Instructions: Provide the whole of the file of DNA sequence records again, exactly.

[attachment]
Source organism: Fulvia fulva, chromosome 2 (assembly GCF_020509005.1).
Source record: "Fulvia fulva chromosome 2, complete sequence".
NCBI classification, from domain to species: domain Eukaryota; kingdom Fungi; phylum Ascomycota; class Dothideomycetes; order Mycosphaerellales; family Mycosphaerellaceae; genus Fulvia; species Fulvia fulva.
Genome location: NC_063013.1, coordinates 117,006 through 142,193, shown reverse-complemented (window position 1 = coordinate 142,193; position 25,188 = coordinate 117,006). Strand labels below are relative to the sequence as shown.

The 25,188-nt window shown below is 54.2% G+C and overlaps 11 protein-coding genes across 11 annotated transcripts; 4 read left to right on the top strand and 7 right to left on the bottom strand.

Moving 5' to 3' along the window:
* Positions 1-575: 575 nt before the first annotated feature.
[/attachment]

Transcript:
Source organism: Fulvia fulva, chromosome 2 (assembly GCF_020509005.1).
Source record: "Fulvia fulva chromosome 2, complete sequence".
NCBI classification, from domain to species: domain Eukaryota; kingdom Fungi; phylum Ascomycota; class Dothideomycetes; order Mycosphaerellales; family Mycosphaerellaceae; genus Fulvia; species Fulvia fulva.
Genome location: NC_063013.1, coordinates 117,006 through 142,193, shown reverse-complemented (window position 1 = coordinate 142,193; position 25,188 = coordinate 117,006). Strand labels below are relative to the sequence as shown.

The 25,188-nt window shown below is 54.2% G+C and overlaps 11 protein-coding genes across 11 annotated transcripts; 4 read left to right on the top strand and 7 right to left on the bottom strand.

Moving 5' to 3' along the window:
* Positions 1-575: 575 nt before the first annotated feature.